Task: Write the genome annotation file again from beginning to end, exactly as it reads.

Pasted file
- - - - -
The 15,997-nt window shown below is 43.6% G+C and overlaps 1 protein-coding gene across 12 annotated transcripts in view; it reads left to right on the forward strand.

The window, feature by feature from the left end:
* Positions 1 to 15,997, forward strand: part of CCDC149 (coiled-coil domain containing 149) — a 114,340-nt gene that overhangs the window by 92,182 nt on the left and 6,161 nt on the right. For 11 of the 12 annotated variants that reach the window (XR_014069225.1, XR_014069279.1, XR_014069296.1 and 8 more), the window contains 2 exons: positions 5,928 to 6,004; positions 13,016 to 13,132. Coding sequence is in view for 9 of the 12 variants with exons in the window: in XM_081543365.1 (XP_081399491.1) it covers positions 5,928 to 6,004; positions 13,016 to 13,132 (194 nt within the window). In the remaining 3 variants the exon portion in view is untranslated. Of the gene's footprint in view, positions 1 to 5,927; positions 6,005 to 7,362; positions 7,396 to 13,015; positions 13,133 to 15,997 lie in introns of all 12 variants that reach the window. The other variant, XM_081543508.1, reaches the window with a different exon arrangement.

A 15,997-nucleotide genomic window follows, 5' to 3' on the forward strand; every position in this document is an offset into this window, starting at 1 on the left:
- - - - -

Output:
The 15,997-nt window shown below is 43.6% G+C and overlaps 1 protein-coding gene across 12 annotated transcripts in view; it reads left to right on the forward strand.

The window, feature by feature from the left end:
* Positions 1 to 15,997, forward strand: part of CCDC149 (coiled-coil domain containing 149) — a 114,340-nt gene that overhangs the window by 92,182 nt on the left and 6,161 nt on the right. For 11 of the 12 annotated variants that reach the window (XR_014069225.1, XR_014069279.1, XR_014069296.1 and 8 more), the window contains 2 exons: positions 5,928 to 6,004; positions 13,016 to 13,132. Coding sequence is in view for 9 of the 12 variants with exons in the window: in XM_081543365.1 (XP_081399491.1) it covers positions 5,928 to 6,004; positions 13,016 to 13,132 (194 nt within the window). In the remaining 3 variants the exon portion in view is untranslated. Of the gene's footprint in view, positions 1 to 5,927; positions 6,005 to 7,362; positions 7,396 to 13,015; positions 13,133 to 15,997 lie in introns of all 12 variants that reach the window. The other variant, XM_081543508.1, reaches the window with a different exon arrangement.

A 15,997-nucleotide genomic window follows, 5' to 3' on the forward strand; every position in this document is an offset into this window, starting at 1 on the left: